It seems likely that the BI work is mainly going to focus on peripheral issues related to “obstacles to evolution”, as Axe’s previous work and the Behe & Snoke paper did, and not on ID itself, which is essentially empty of positive scientific predictions. I think papers of that kind can certainly find outlets in the mainstream scientific literature. Whether they will convince anyone about any “big picture” interpretation is another matter.

Still, I have to hand it to Axe and Gauger for putting their scientific careers where their mouths are. I don’t know what kind of contract and guarantees they got from the DI, but if this move results in a long publication drought, as young scientists this could be a big problem. (The third guy is not a scientist at all, so I am sure if things go sour he could happily go straight back working at MS messing up browser software.)

Which brings me to the last point - I actually and honestly wish them good luck. If they do real science, and interpret their data rigorously without forcing interpretations on them (as Dembski as been doing with Axe’s previous work, for instance), they may well turn out to be the death blow against ID (in its present form). This is of course assuming they will publish any kind of result, both favorable and unfavorable for ID, and we have no reason to doubt them at this point.

It is certainly a positive development that, only a mere decade or so into its history of proclaiming that a scientific revolution is afoot, the modern ID movement has realized that doing science should actually be part of the deal. Now, if they just fired all their lawyers/PR hacks and put all their cash in the BI, I’d be totally happy.

I don’t think the 2-decade headstart the ICR and CRS have had, will pose much of a problem. After all, science builds on existing work, and the BI folks should be able to come up to speed on all the lab work the ICR and CRS have done, within a reasonable amount of time. In fact, they probably already ARE up to speed, since they are specialists in this field and presumably keep up to date with the latest research and results.

Well, I posted this, and it vanished. Preview shows NO prior posts, so I don’t know where it went. If this is a duplicate, don’t blame me…

I don’t think the 2-decade headstart the ICR and CRS have had, will pose much of a problem. After all, science builds on existing work, and the BI folks should be able to come up to speed on all the lab work the ICR and CRS have done, within a reasonable amount of time. In fact, they probably already ARE up to speed, since they are specialists in this field and presumably keep up to date with the latest research and results.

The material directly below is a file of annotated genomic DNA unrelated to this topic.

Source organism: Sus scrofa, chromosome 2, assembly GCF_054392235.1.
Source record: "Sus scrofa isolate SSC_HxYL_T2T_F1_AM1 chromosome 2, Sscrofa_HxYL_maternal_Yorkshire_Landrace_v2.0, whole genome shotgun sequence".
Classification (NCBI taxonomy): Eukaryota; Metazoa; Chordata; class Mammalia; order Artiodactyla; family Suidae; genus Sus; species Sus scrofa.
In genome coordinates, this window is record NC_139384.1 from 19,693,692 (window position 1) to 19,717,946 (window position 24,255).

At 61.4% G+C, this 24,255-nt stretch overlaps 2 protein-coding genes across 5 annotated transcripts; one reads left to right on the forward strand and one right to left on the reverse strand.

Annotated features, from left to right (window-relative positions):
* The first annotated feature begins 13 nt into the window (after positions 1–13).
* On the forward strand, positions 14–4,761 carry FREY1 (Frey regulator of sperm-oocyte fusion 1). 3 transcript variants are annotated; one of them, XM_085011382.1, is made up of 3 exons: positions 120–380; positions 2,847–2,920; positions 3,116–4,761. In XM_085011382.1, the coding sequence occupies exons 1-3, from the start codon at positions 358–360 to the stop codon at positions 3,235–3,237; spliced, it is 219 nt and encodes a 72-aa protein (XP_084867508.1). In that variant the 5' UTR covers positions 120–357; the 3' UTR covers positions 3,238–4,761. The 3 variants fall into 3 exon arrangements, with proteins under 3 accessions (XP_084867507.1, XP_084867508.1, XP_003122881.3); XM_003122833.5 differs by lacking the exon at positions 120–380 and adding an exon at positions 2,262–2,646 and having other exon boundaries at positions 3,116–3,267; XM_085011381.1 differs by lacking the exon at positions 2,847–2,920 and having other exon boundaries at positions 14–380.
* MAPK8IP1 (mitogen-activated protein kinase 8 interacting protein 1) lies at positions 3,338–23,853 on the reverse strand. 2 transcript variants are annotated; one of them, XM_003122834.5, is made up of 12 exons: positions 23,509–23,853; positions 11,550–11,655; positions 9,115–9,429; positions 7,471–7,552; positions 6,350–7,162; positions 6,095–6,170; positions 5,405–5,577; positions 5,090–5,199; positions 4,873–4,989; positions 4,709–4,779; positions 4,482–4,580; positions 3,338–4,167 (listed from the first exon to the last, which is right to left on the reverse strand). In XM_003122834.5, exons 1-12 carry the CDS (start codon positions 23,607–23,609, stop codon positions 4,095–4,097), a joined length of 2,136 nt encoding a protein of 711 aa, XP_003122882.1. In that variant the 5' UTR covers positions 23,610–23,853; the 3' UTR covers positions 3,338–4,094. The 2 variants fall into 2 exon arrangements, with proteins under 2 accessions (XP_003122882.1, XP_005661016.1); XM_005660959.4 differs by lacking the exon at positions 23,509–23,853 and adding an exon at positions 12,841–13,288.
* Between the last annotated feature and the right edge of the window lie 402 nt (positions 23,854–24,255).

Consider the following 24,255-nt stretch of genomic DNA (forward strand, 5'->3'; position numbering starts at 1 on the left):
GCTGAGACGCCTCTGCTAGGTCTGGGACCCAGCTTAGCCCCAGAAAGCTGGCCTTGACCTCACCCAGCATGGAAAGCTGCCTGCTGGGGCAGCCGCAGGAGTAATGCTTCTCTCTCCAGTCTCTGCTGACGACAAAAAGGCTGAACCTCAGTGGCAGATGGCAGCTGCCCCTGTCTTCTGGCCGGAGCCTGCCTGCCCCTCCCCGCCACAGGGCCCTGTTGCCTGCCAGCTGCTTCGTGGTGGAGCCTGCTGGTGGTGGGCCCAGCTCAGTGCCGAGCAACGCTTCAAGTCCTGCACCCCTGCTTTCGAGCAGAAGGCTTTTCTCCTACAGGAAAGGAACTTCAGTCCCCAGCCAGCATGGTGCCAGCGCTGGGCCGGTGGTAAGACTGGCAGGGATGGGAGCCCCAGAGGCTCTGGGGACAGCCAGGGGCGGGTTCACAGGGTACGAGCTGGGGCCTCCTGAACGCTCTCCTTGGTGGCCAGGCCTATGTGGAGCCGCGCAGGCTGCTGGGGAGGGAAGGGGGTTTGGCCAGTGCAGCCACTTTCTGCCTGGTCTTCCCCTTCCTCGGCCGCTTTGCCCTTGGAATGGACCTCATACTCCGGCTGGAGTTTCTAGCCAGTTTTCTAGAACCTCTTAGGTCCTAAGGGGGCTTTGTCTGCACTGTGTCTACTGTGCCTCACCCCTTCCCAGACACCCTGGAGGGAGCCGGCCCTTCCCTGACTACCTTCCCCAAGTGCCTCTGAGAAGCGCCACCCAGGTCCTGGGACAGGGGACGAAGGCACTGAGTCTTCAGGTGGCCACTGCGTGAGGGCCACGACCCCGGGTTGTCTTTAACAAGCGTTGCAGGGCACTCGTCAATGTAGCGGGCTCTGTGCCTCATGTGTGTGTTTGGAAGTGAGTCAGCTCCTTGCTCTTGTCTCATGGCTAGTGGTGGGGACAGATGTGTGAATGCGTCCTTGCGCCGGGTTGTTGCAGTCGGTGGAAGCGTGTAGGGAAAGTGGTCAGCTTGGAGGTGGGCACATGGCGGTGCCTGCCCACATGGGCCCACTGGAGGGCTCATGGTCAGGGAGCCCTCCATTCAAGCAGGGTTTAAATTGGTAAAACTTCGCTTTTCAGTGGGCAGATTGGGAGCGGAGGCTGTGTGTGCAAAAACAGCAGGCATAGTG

10 to 1 says this is just ICR 2.0. The hush-hush nature of the institute–a hush-hush science lab for god’s sakes–is all I need to know about this move. They want an apologetics mill that they can quote from and say, “Ah ha! Now we have publications! You can’t deny we’re all about science now!”

Reminds me of Mormonism’s FAARMS institute: a scientific front used to shore up and protect a failing faith.

The New Scientist page linked to from this Thumb posting shows a thumbnail ad for the print version of the magazine in the left column. The cover photo, an old man with his back to a chimp, both with their chins in the air, is (weirdly) the same that was used on the cover of Behe’s Darwin’s Black Box—at least in the softbound edition (Touchstone, 1998).

“Great Minds Think Alike” is the cover story with the man-chimp photo. Presumably the New Scientist did not mean to be classing themselves with Behe … Or is Behe supposed to be the—nah, can’t be. That would be ad hominid, eh?

There should be something more clever to say about this: maybe someone else can think of what it is. Still, I found the clashy deja vu pretty intense until I figured out where it was coming from. Lazy graphics person at New Scientist is probably the long and short of it.